Grit and ‘Grimes’

Grit and ‘Grimes’
The Brooklyn Paper / Tom Callan

One World Symphony continues exploring “Contrasts and Controversy” — this season’s theme — with a production of Benjamin Britten’s classic “Peter Grimes: The Divided Self” in Brooklyn Heights’ Church of St. Ann and the Holy Trinity on Jan. 25. The opera explores several hot button themes, including homosexuality and religious fundamentalism.

One World Symphony conductor Sung Jin Hong’s ambitious decision to present a semi-staged production of “Grimes” — replete with a 55-member orchestra — wasn’t intended to challenge the Metropolitan Opera (which unveils its own starry new production in a few weeks); it was linked to the acclaim One World Symphony garnered when presenting another 20th century operatic masterwork last season: Richard Strauss’s “Salome.”

“It was a huge success, so I wanted to do another 20th century masterpiece. And I thought ‘Grimes’ would be a wonderful project,” said Hong. “We also develop our programs with a theme, and this season it’s ‘Contrasts and Controversy.’ ‘Peter Grimes’ definitely fills the bill.”

Despite the provocative material, “Peter Grimes” will be welcomed into the church, according to Rev. Angela Askew.

“Sung’s programming is a bit edgy, but that is what is needed when you’re in his position,” she told GO Brooklyn, calling One World Symphony a “fabulous orchestra.” “We are an Episcopal church, and it is a very open, welcoming and inclusive sort of Christian denomination. We have no problem on our part with his choice of material, certainly [‘Peter Grimes’] is a classic.”

Britten’s opera — which premiered in London on June 7, 1945, immediately after the Second World War — centers on the title character, a fisherman living alone in a coastal village. The townspeople distrust him, thinking he is directly responsible for the recent death of a young apprentice. His lone friends — local schoolmistress Ellen Orford and old Captain Balstrode — cannot get through to Grimes and, after his latest apprentice mysteriously dies, the fisherman goes out to sea, never to return.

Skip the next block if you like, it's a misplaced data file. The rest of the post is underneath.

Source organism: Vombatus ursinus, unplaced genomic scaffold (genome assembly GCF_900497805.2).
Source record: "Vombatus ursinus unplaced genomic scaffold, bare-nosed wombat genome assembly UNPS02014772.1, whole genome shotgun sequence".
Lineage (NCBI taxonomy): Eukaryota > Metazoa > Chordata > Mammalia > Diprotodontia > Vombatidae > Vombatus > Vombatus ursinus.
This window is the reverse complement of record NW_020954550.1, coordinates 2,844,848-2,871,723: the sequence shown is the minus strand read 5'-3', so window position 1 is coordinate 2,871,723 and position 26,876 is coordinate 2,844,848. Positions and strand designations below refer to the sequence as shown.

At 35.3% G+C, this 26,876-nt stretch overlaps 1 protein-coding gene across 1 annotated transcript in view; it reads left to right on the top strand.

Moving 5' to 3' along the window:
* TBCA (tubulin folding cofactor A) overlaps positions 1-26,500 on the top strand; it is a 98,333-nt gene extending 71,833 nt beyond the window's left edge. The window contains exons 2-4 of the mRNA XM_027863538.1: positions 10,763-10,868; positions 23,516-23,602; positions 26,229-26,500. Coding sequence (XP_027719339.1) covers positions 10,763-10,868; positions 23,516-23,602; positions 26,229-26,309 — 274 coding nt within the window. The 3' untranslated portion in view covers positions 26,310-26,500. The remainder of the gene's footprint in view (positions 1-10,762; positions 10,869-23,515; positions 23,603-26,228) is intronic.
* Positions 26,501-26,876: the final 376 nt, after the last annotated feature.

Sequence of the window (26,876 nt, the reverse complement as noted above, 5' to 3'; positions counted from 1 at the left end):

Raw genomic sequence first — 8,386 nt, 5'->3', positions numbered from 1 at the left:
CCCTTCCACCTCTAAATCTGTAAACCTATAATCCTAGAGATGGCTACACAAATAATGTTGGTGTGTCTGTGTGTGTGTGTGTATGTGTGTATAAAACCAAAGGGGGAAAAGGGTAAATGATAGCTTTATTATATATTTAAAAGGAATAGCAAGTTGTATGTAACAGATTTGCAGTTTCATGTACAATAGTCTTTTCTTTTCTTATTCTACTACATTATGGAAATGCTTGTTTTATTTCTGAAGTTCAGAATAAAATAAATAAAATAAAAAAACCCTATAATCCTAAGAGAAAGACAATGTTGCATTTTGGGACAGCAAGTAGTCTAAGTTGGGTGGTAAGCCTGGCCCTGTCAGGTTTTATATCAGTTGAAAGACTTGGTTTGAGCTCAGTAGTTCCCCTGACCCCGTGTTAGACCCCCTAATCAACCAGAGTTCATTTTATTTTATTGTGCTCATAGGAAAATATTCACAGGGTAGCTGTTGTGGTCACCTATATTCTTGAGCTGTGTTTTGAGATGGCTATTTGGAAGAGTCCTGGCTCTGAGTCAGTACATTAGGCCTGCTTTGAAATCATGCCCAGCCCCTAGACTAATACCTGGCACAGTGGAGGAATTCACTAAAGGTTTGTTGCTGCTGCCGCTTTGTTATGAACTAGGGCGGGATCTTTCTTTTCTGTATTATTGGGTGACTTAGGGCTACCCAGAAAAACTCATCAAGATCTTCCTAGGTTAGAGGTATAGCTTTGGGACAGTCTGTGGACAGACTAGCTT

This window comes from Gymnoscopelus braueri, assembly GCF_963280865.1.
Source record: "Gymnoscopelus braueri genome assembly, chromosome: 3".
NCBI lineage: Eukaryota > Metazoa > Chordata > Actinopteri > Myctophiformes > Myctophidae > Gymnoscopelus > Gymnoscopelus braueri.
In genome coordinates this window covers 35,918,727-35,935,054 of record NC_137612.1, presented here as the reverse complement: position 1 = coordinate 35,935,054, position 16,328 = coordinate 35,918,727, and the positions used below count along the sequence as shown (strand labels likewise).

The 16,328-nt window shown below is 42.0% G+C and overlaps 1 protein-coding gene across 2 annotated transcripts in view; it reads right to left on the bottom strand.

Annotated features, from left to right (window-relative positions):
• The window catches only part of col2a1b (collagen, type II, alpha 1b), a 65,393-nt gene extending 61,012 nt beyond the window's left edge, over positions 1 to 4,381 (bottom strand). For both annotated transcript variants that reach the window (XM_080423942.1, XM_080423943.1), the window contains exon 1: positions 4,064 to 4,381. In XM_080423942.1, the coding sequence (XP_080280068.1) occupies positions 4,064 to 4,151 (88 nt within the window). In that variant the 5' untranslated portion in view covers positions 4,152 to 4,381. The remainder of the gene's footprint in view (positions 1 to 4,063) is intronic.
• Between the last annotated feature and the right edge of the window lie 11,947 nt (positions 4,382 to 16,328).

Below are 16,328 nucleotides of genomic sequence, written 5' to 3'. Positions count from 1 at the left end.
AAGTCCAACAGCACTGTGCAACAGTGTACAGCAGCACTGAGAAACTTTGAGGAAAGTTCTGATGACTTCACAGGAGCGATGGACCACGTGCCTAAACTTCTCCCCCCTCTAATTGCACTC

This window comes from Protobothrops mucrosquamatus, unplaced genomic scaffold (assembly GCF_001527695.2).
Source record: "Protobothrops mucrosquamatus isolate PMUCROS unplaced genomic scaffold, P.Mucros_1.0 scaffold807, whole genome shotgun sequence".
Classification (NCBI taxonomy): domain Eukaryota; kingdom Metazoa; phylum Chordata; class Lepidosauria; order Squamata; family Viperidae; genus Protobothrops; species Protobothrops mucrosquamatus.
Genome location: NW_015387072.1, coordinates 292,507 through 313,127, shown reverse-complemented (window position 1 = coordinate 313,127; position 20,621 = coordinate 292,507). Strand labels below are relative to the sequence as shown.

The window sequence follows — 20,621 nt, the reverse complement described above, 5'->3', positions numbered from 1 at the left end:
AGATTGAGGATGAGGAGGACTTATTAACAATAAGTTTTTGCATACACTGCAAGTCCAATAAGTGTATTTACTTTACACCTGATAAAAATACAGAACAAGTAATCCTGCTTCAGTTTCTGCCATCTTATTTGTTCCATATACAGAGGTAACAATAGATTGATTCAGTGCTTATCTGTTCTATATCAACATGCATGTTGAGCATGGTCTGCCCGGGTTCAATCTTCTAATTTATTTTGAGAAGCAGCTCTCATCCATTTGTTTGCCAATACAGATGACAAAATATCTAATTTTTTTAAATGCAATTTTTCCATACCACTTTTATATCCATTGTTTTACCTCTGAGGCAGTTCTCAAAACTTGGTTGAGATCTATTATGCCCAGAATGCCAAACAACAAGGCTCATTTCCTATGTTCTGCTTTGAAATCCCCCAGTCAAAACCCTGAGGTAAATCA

Britten and his companion, tenor Peter Pears (who sang the title role at the premiere), were both homosexual and pacifist, leaving no doubt that the opera’s main theme — the oppression of outsiders by an unforgiving society — was pertinent to them in their world.

“Musicologists have discussed many things about the opera — the homosexuality, the anti-war and pacifist themes, notably,” Hong noted. “The work has been controversial since its premiere, and it still resonates — especially, for us today, the theme of fundamentalism.

“The character of villager Bob Boles is very charismatic, and he instigates his fellow villagers to go against Grimes, so it’s easy to imagine him as this leader who’s a religious fundamentalist,” Hong continued. “Although Grimes only has two friends — Ellen and the captain — even at the end, the captain suggests that Grimes commit suicide.”

One World Symphony fans will be pleased to see some familiar faces in the “Grimes” cast.